With last Saturday’s launch of Fox Sports 1 across American television sets, ESPN may soon find itself in a long bout in the ratings ring. The new network is owned by Fox Entertainment Group, and has been creating a buzz among sports fans and media outlets since news surfaced of its creation in March.Sports fans have long cried foul over ESPN’s exaggerated coverage of the biggest sports in the biggest markets.Sportscenter routinely shows long highlights of Miami Heat games at the beginning of its broadcast while holding off news of a big-name hockey trade until the program’s final minutes. When was the last time a Yankees and Red Sox weekend series didn’t end on Sunday Night Baseball? But who can blame them really? At the end of the day it’s a ratings game, and the biggest markets have the largest number of television sets in them.This presumed weakness is where I expect Fox Sports 1 to exploit ESPN: sweeping up ratings from large geographical areas that lack the country’s most popular athletes and teams.Take Fox Sports 1’s debut lineup for example. It featured seven hours of NASCAR coverage followed by five hours of UFC bouts. I highly doubt that many people in their New York City apartment tuned in for a minute of all that, but I know some parts of the country found themselves glued to the couch and their TV set for hours. The new network has deals to begin running select NASCAR events as early as 2015 and will have UFC events on Wednesday nights. They also maintain the rights to air certain soccer events including the UEFA Champions League, Europa League and CONCACAF Champions League.ESPN will probably see a slow fall from its monopoly over sports coverage, but this has been evident for some time. Some of its biggest names have jumped ship for other networks over the past year. Erin Andrews, Bill Raftery andCharissa Thompson all left “The Mothership” (as NBC Sports and radio personality Dan Patrick refers to his former employer) to join Fox’s crew.The crucible of this whole debate most likely lies within these networks’ ability to draw ratings in the 11 o’clock hour. Sportscenter has long been the common man’s go-to program at the end of the day for scores and highlights. Fox Sports 1 will air Fox Sports Live at 11 p.m. in an effort to steal viewers from Sportscenter, which has run nonstop in that time slot since its debut in 1979.One thing’s for certain, ESPN is not going to sit back and wait to see whether or not Fox Sports 1 is a legitimate threat. The network has already thrown its first punch back, announcing the return of former outspoken Sportscenter anchor Keith Olbermann. The journalist left ESPN under a cloud of controversy in 1997 after referring to the Bristol, Conn., as a “Godforsaken place” during an unauthorized appearance on Comedy Central’s “The Daily Show.”His show, titled “Olbermann,” will air Monday-Friday at 11 p.m. on ESPN2 beginning Aug. 26. ESPN is surely hoping the rarely polite, but always intriguing figure, is another piece of the puzzle in winning the 11 p.m. hour.If nothing else, the battle between these two juggernauts over the next few years will be just one more rivalry to keep track of for those like me, addicted to all things competition.
FIFA General Secretary Jerome Valcke (right) shows Germany’s name during the 2014 FIFA World Cup Draw Dec. 6 in Costa do Sauipe, Brazil.Courtesy of MCTStill weathering the blowback of its 2010 decision to select Qatar as the host nation of 2022’s World Cup, FIFA’s Executive Committee is off to a rocky start once again this year.Secretary General Jerome Valcke said in a France Info radio interview Wednesday the FIFA World Cup would not take place during the summer months of 2022.This appeared at first to simply corroborate — but also expand upon — a September 2013 statement by President Sepp Blatter that cited the danger that extremely hot temperatures in the Middle East in June and July would pose to player and fan safety alike.The only difference was that Blatter said the Executive Committee would wait until the completion of this year’s World Cup in Brazil before formally adjudicating the logistics of 2022’s event.Widely regarded as Blatter’s de facto second-in-command, Valcke has managed with one passing comment to call into question his boss’ ability to lead and control the Committee. Contradicting his superior now gives shape to the perception that the 26-member team doesn’t know how to tightly regulate its public relations activities.More to the point, the situation makes one wonder how capable the organization, as a whole, really is.One of seven vice-presidents on the Committee, Jim Boyce said he was “completely shocked” in a statement to Sky Sports News after hearing of Valcke’s commentary, a clear indication the members are not on the same page.How can FIFA be expected to properly organize and run a quadrennial international soccer competition worth billions of dollars in revenue when its own leaders can’t even agree in the spotlight?The miscommunication might not seem like a big deal upon initial consideration. Since FIFA has publicly stated it won’t be changing the host country to mollify critics of the 2010 decision, the only real option involves the formality of voting to move the tournament dates to the wintertime.But Valcke’s conversational delivery of the comments could prove more damaging than the actual content of what he said. Operating in an official capacity on record, he should have refused to discuss the tentative date changes on-air in order to show consistency with his boss’ decree that a ruling would wait until after a champion is crowned in Brazil.Valcke’s undisciplined statement reflects poorly on the interpersonal communication (or lack thereof) taking place within FIFA and between its top personnel.Undermining Blatter’s authority like this proclamation does — a proclamation that was neither sanctioned nor collectively agreed upon by the Committee that has yet to deliberate on the matter — makes FIFA look like it has a long way to go before any sort of positive reputation is restored.The World Cup in Qatar is still eight years away. But building the facilities and infrastructure to support a colossal sporting and cultural event takes time. So does working out deals with corporate partners and figuring out scheduling breaks in seasons of professional soccer leagues worldwide to allow players to compete for their countries.For an event of this magnitude, it seems jarringly reactive of the Executive Committee to not have anticipated all the logistical difficulties that could come with holding the 2022 World Cup during a less traditional time of year.FIFA’s leadership should be able to make these sorts of judgment calls long before mishandling their dissemination like Valcke did today.It’s an understatement that this is not exactly the professional impression soccer fans might hope to get from the brass of a federation responsible for managing the affairs of the world’s most lucrative and popular sport.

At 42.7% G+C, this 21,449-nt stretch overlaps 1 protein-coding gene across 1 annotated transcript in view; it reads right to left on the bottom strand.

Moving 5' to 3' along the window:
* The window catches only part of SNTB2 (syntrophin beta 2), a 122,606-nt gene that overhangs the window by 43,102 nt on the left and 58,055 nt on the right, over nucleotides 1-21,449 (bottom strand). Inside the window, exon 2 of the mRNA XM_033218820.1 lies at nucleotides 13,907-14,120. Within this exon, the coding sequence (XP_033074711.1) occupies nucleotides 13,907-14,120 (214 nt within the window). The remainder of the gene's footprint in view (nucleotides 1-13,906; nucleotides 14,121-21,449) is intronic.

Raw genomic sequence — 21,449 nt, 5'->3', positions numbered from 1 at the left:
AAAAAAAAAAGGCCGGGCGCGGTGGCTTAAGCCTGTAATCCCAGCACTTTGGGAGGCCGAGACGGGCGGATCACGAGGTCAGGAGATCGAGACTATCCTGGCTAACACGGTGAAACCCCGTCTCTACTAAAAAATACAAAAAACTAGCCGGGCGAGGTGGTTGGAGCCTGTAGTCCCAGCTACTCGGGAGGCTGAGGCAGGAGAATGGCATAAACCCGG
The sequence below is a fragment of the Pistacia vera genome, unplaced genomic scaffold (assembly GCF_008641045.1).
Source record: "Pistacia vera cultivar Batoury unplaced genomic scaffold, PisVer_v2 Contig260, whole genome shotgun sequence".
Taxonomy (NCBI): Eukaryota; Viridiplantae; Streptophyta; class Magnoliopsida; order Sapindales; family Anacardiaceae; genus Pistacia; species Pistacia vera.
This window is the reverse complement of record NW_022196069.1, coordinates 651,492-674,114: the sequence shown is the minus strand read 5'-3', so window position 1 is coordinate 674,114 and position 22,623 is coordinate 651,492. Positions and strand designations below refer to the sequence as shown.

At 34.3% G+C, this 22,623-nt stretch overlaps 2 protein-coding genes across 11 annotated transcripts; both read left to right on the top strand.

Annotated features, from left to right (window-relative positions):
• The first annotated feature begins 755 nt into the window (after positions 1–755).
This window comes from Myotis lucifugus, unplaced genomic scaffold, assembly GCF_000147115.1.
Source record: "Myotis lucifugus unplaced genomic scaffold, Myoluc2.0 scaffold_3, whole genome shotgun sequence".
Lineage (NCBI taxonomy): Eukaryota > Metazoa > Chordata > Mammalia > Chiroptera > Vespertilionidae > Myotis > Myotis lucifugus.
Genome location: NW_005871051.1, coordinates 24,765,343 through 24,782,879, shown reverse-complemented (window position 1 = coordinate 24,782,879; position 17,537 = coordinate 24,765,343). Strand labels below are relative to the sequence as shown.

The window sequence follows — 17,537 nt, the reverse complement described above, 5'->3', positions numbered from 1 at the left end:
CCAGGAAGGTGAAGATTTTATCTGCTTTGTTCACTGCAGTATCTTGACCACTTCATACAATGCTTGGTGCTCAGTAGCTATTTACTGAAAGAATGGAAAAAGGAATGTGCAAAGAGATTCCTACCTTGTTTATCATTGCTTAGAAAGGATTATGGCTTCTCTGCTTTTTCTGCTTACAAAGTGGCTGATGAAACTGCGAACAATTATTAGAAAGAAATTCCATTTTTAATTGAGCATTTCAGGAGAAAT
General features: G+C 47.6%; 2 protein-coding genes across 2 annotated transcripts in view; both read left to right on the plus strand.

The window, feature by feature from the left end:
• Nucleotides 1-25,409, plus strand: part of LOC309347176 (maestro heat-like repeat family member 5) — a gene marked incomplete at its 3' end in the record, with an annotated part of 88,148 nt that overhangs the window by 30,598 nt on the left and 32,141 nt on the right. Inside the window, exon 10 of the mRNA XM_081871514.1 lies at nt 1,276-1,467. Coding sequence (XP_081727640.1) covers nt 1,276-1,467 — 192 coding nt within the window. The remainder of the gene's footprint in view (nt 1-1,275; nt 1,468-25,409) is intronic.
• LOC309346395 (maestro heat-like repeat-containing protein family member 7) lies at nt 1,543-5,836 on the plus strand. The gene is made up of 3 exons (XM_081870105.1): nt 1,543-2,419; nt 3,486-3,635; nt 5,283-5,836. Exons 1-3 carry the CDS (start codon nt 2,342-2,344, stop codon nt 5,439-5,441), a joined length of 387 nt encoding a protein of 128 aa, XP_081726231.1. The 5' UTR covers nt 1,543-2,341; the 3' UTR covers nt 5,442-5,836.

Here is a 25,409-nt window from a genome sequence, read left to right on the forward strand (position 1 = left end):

Ohio State then-sophomore guard C.J. Jackson looks to pass over two defenders against Nebraska on Feb. 18 at the Schottenstein Center. Credit: Alexa Mavrogianis | Former Photo EditorJunior guard C.J. Jackson started nine games last season, his first as an Ohio State Buckeye.This season, he will be counted on to be the team’s only true point guard. “The point guard — floor general — just kind of keeps the team together,” Jackson said at Ohio State men’s basketball media day. “That’s kind of what I do right now.”Jackson’s role and importance increased with the departure of JaQuan Lyle, the third-leading scorer during the 2016-2017 season who quit the team in April and transferred to New Mexico. Jackson will have help from redshirt senior shooting guard Kam Williams, a returning starter with no in-game experience at point guard. Williams said he and redshirt junior forward Keita Bates-Diop and senior forward Jae’Sean Tate have been honing their skills to adapt to Ohio State’s lack of depth at point guard.“We all have [worked on ball handling] cause we know C.J. is our only true, true point guard,” Williams said. “So we’ve gathered in the summer to prepare if we’re ever in that situation — so I think all of us will step up and take his place if needed.”Bates-Diop and Tate said they have also been working on ball handling, but need to practice playing point guard in practice as well to grow more comfortable at the position. Bates-Diop said he sees Williams growing more comfortable at the position with more experience running the offense at practice, which Jackson did throughout last season. Jackson’s numbers overall at the end of the 2016-17 season were not that of a future starter. He averaged less than six points per game and shooting below 40 percent both from the field and beyond the arc. He improved late in the season, however, and helped give his numbers a boost over the last seven games, averaging 10.7 points, 3.1 rebounds, 3.1 assists and 1.1 steals per game over the stretch. The Eastern Florida Community College transfer found a rhythm with his jump shot as he shot 51.9 percent from the field and 53.8 percent from behind the 3-point line, making 14-of-26 3-point makes in his final seven games last season.While ball handling and shooting represent important skills to succeed at point guard, there is more to running an offense and leading a team. Jackson has a quiet demeanor, but sophomore forward/center Micah Potter said he has no concerns about the point guard’s ability to lead.“It’s kind of like a Mike Conley type thing — he’s not a crazy outspoken guy either — but just his ability to keep himself under control and just kind of be a quiet leader like he’ll say things here and there,” Potter said. “It will never be boisterous or anything like that, but just his ability to keep himself under control and lead in that way is huge as a point guard.”Potter might be onto something with his reference to former Conley, who was recently inducted into the Ohio State Athletics Hall of Fame. The former Buckeye led Ohio State to the 2007 national title game and starts at point guard for the Memphis Grizzlies. Conley told reporters at halftime of the Ohio State-Maryland football game that Jackson must be able to lead the team on and off the court.“He’s got to be able to command the ball and command the team’s respect, and go out there and handle it like a point guard is supposed to,” Conley said.Conley added he believes that the junior point guard has what it takes.“I have confidence in him — I’m excited for him,” Conley said. “I think he’s been working for it, so I’m looking forward to it.”To be able to lead, a point guard has to trust himself. With such significant roster turnover, Jackson has an opportunity to break out as a key contributor for the Buckeyes. Tate said he has the utmost confidence Jackson will take advantage.“At the point guard position (Jackson’s) going to be the guy. And for a university this big and what stage we’re on — that’s big, that’s huge,” Tate said. “And he’s approaching the situation great and he’s been working hard. He seems more confident than he has in the past and I’m very excited to see what he does this year leading us on the floor.”